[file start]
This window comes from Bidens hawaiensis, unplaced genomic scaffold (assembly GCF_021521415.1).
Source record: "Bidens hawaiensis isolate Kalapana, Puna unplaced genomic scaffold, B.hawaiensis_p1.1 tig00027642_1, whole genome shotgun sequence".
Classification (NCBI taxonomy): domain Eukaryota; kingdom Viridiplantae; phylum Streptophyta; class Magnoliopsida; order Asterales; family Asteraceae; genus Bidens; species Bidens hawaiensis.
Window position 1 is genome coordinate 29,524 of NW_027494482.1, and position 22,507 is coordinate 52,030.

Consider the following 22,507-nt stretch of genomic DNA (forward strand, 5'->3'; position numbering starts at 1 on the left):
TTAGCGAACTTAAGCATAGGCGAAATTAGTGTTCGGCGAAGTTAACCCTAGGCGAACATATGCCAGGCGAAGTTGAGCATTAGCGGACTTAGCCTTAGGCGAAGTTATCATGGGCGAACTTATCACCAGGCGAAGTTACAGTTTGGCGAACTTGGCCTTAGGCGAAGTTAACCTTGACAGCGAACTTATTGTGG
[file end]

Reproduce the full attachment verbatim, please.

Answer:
This window comes from Bidens hawaiensis, unplaced genomic scaffold (assembly GCF_021521415.1).
Source record: "Bidens hawaiensis isolate Kalapana, Puna unplaced genomic scaffold, B.hawaiensis_p1.1 tig00027642_1, whole genome shotgun sequence".
Classification (NCBI taxonomy): domain Eukaryota; kingdom Viridiplantae; phylum Streptophyta; class Magnoliopsida; order Asterales; family Asteraceae; genus Bidens; species Bidens hawaiensis.
Window position 1 is genome coordinate 29,524 of NW_027494482.1, and position 22,507 is coordinate 52,030.

Consider the following 22,507-nt stretch of genomic DNA (forward strand, 5'->3'; position numbering starts at 1 on the left):
TTAGCGAACTTAAGCATAGGCGAAATTAGTGTTCGGCGAAGTTAACCCTAGGCGAACATATGCCAGGCGAAGTTGAGCATTAGCGGACTTAGCCTTAGGCGAAGTTATCATGGGCGAACTTATCACCAGGCGAAGTTACAGTTTGGCGAACTTGGCCTTAGGCGAAGTTAACCTTGACAGCGAACTTATTGTGG